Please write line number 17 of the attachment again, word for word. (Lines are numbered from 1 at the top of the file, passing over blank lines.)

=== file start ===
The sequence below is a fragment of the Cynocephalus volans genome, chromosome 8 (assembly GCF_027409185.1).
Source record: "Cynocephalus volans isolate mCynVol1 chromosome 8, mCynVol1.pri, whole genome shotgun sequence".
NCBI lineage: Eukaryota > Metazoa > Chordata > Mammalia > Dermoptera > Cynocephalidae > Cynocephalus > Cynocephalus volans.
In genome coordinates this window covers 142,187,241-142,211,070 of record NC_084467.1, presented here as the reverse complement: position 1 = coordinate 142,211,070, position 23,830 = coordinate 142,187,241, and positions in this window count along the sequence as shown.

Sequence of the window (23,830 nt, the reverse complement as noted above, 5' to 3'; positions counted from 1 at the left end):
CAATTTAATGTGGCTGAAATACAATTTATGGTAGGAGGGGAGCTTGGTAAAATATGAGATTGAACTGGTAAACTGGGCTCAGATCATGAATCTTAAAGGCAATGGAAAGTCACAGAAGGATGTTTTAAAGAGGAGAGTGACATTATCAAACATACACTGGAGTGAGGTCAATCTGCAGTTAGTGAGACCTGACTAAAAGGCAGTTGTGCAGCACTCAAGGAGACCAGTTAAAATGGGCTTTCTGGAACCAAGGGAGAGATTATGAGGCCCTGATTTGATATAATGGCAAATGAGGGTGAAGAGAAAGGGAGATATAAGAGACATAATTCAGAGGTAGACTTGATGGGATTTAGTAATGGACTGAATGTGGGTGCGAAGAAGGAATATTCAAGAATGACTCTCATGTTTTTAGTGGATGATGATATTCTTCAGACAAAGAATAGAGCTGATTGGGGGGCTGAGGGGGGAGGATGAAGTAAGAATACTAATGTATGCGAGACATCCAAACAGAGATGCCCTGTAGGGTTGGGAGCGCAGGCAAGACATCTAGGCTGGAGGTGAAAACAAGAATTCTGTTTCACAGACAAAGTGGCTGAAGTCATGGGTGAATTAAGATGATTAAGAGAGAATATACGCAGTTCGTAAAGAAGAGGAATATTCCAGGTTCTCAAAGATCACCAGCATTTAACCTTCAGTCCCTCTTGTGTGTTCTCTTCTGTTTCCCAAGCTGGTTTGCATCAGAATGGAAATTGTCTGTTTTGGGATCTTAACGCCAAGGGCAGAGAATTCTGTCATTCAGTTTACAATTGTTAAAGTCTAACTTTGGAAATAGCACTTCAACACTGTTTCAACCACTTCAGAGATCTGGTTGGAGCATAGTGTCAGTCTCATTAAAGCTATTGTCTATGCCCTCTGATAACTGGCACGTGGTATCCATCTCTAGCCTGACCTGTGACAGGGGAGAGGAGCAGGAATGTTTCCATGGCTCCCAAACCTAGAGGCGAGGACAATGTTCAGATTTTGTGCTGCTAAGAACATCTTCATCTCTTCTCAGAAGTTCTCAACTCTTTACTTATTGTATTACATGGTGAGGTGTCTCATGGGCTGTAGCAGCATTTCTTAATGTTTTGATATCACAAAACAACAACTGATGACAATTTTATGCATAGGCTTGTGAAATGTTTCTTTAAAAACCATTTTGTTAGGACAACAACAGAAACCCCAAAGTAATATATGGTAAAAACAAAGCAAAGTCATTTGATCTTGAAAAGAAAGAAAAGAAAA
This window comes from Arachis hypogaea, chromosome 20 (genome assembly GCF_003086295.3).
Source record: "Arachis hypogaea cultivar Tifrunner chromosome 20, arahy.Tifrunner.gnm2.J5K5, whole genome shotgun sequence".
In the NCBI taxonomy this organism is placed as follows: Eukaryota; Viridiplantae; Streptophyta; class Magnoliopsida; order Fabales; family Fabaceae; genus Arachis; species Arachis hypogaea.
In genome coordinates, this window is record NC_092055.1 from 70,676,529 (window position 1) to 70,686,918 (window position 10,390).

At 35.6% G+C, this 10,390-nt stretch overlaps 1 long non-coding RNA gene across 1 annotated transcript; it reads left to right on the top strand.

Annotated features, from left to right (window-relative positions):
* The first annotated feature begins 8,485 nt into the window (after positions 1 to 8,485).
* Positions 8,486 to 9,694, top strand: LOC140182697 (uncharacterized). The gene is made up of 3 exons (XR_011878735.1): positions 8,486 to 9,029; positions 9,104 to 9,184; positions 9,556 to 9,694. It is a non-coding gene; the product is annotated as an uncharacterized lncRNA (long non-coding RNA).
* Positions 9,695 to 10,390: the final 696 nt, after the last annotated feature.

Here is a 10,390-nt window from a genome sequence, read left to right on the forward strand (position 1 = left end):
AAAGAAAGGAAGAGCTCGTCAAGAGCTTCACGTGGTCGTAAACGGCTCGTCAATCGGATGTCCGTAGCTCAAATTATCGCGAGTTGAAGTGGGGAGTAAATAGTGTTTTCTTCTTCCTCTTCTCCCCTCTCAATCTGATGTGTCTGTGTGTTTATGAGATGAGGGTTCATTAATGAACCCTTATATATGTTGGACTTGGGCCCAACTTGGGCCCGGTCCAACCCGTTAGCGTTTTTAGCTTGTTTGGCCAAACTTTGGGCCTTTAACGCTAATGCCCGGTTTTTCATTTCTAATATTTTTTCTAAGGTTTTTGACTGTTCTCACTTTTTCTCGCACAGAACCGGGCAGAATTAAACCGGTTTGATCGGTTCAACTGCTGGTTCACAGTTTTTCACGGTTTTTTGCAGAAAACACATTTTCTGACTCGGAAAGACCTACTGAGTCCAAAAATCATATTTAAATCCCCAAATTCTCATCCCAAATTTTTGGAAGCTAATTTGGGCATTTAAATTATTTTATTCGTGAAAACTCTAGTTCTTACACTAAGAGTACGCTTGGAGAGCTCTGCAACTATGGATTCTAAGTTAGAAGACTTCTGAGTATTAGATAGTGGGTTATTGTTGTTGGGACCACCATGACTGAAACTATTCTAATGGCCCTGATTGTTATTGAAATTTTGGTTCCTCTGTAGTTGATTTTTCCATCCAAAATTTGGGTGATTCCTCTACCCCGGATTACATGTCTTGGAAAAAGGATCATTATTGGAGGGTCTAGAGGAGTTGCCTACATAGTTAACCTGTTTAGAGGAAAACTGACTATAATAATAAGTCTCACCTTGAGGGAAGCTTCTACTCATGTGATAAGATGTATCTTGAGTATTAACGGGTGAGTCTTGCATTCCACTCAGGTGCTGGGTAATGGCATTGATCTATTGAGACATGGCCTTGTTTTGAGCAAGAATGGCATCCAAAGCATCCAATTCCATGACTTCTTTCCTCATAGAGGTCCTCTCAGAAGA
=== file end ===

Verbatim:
AAAGAAAGGAAGAGCTCGTCAAGAGCTTCACGTGGTCGTAAACGGCTCGTCAATCGGATGTCCGTAGCTCAAATTATCGCGAGTTGAAGTGGGGAGTAAATAGTGTTTTCTTCTTCCTCTTCTCCCCTCTCAATCTGATGTGTCTGTGTGTTTATGAGATGAGGGTTCATTAATGAACCCTTATATATGTTGGACTTGGGCCCAACTTGGGCCCGGTCCAACCCGTTAGCGTTTTTAGCTTGTTTGGCCAAACTTTGGGCCTTTAACGCTAATGCCCGGTTTTTCATTTCTAATATTTTTTCTAAGGTTTTTGACTGTTCTCACTTTTTCTCGCACAGAACCGGGCAGAATTAAACCGGTTTGATCGGTTCAACTGCTGGTTCACAGTTTTTCACGGTTTTTTGCAGAAAACACATTTTCTGACTCGGAAAGACCTACTGAGTCCAAAAATCATATTTAAATCCCCAAATTCTCATCCCAAATTTTTGGAAGCTAATTTGGGCATTTAAATTATTTTATTCGTGAAAACTCTAGTTCTTACACTAAGAGTACGCTTGGAGAGCTCTGCAACTATGGATTCTAAGTTAGAAGACTTCTGAGTATTAGATAGTGGGTTATTGTTGTTGGGACCACCATGACTGAAACTATTCTAATGGCCCTGATTGTTATTGAAATTTTGGTTCCTCTGTAGTTGATTTTTCCATCCAAAATTTGGGTGATTCCTCTACCCCGGATTACATGTCTTGGAAAAAGGATCATTATTGGAGGGTCTAGAGGAGTTGCCTACATAGTTAACCTGTTTAGAGGAAAACTGACTATAATAATAAGTCTCACCTTGAGGGAAGCTTCTACTCATGTGATAAGATGTATCTTGAGTATTAACGGGTGAGTCTTGCATTCCACTCAGGTGCTGGGTAATGGCATTGATCTATTGAGACATGGCCTTGTTTTGAGCAAGAATGGCATCCAAAGCATCCAATTCCATGACTTCTTTCCTCATAGAGGTCCTCTCAGAAGA